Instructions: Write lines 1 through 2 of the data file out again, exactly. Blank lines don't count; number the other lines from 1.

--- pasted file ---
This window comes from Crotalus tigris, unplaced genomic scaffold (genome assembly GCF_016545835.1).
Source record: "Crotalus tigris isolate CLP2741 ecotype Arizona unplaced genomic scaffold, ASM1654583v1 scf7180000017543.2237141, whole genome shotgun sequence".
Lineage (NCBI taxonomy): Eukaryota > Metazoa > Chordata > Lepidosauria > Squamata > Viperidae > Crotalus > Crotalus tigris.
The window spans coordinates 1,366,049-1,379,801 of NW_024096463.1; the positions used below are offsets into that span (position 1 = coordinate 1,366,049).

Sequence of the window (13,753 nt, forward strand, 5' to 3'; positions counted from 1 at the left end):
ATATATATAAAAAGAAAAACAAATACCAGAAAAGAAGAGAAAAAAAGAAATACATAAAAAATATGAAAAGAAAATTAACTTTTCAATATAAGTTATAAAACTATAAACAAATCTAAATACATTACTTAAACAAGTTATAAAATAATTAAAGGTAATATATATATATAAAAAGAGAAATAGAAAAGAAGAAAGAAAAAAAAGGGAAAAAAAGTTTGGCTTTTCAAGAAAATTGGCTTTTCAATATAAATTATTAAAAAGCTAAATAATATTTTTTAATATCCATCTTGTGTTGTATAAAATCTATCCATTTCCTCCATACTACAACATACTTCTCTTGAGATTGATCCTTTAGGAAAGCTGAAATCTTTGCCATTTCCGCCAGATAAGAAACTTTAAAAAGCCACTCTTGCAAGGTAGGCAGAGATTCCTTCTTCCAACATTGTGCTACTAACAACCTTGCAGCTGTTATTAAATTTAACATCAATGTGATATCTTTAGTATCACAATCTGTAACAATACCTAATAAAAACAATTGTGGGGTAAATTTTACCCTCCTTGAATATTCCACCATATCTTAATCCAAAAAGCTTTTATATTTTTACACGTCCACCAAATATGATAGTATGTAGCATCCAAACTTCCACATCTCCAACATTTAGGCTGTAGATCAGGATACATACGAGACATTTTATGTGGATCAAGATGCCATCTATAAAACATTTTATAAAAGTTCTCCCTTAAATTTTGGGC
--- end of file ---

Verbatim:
This window comes from Crotalus tigris, unplaced genomic scaffold (genome assembly GCF_016545835.1).
Source record: "Crotalus tigris isolate CLP2741 ecotype Arizona unplaced genomic scaffold, ASM1654583v1 scf7180000017543.2237141, whole genome shotgun sequence".